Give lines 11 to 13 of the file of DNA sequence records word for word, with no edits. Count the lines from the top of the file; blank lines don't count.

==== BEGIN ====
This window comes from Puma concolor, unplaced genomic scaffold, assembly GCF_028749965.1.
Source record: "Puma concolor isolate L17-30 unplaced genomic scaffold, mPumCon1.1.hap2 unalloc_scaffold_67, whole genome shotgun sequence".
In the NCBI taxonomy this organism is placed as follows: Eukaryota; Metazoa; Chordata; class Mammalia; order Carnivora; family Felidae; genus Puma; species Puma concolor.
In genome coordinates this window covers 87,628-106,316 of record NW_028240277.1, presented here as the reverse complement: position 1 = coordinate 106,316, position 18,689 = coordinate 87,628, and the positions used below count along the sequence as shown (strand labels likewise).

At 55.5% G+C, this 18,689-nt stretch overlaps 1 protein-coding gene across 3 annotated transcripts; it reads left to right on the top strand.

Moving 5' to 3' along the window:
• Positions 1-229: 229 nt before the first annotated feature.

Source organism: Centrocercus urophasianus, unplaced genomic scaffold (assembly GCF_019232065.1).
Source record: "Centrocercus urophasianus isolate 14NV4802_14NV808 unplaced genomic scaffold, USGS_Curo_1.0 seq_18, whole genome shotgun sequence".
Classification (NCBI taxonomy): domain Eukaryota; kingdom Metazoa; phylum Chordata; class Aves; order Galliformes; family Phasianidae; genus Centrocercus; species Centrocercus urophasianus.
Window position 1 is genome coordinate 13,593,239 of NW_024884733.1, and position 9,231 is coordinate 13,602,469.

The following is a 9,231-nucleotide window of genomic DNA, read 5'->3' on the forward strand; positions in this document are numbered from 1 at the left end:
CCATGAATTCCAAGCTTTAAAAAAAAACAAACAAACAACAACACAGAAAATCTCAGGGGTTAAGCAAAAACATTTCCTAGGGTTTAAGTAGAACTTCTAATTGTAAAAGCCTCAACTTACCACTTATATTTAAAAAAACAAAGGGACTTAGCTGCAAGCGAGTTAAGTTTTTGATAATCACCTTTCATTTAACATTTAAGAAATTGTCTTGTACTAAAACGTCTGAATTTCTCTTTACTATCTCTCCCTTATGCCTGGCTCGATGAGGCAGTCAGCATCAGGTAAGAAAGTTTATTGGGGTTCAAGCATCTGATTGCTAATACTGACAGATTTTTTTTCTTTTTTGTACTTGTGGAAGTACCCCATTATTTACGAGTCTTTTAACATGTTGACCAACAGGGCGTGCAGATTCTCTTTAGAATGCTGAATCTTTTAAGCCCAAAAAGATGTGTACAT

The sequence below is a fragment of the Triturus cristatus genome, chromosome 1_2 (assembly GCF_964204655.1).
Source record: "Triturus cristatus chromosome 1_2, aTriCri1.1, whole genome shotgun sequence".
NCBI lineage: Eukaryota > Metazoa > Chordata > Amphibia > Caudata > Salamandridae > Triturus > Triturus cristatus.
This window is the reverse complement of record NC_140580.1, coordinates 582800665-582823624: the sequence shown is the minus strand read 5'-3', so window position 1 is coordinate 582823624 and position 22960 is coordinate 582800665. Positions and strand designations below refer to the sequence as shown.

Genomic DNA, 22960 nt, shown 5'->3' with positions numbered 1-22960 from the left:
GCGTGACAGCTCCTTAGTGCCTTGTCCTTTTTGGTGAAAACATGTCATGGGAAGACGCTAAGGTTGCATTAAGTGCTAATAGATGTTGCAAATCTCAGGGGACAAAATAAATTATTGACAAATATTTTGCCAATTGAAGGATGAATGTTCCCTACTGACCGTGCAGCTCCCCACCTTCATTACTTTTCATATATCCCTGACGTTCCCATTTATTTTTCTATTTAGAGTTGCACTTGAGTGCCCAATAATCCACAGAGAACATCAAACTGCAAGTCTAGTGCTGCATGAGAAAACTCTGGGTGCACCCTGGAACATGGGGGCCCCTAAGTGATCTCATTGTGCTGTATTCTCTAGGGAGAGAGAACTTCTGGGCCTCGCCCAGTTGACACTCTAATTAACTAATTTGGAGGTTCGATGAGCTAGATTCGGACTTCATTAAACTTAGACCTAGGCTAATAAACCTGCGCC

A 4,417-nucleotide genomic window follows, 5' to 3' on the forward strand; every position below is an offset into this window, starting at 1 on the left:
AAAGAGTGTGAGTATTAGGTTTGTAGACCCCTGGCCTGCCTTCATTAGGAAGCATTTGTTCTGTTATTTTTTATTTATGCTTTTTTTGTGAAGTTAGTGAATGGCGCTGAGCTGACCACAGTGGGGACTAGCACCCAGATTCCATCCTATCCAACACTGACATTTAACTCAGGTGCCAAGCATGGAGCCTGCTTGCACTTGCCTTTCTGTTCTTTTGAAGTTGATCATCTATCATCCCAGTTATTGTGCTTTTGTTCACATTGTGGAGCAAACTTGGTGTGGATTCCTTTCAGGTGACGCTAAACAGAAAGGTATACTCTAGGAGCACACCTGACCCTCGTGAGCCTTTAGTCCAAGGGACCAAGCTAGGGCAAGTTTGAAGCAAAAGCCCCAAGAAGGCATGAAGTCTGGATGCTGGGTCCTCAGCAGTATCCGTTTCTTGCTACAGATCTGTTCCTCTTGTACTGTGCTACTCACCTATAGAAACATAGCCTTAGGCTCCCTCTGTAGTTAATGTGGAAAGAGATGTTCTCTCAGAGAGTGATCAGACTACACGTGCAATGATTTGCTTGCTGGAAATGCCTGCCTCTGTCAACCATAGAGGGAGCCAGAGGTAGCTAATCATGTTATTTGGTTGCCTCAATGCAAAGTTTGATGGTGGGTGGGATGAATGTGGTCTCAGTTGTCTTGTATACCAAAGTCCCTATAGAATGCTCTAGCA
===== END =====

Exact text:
Window position 1 is genome coordinate 13,593,239 of NW_024884733.1, and position 9,231 is coordinate 13,602,469.

The following is a 9,231-nucleotide window of genomic DNA, read 5'->3' on the forward strand; positions in this document are numbered from 1 at the left end:
CCATGAATTCCAAGCTTTAAAAAAAAACAAACAAACAACAACACAGAAAATCTCAGGGGTTAAGCAAAAACATTTCCTAGGGTTTAAGTAGAACTTCTAATTGTAAAAGCCTCAACTTACCACTTATATTTAAAAAAACAAAGGGACTTAGCTGCAAGCGAGTTAAGTTTTTGATAATCACCTTTCATTTAACATTTAAGAAATTGTCTTGTACTAAAACGTCTGAATTTCTCTTTACTATCTCTCCCTTATGCCTGGCTCGATGAGGCAGTCAGCATCAGGTAAGAAAGTTTATTGGGGTTCAAGCATCTGATTGCTAATACTGACAGATTTTTTTTCTTTTTTGTACTTGTGGAAGTACCCCATTATTTACGAGTCTTTTAACATGTTGACCAACAGGGCGTGCAGATTCTCTTTAGAATGCTGAATCTTTTAAGCCCAAAAAGATGTGTACAT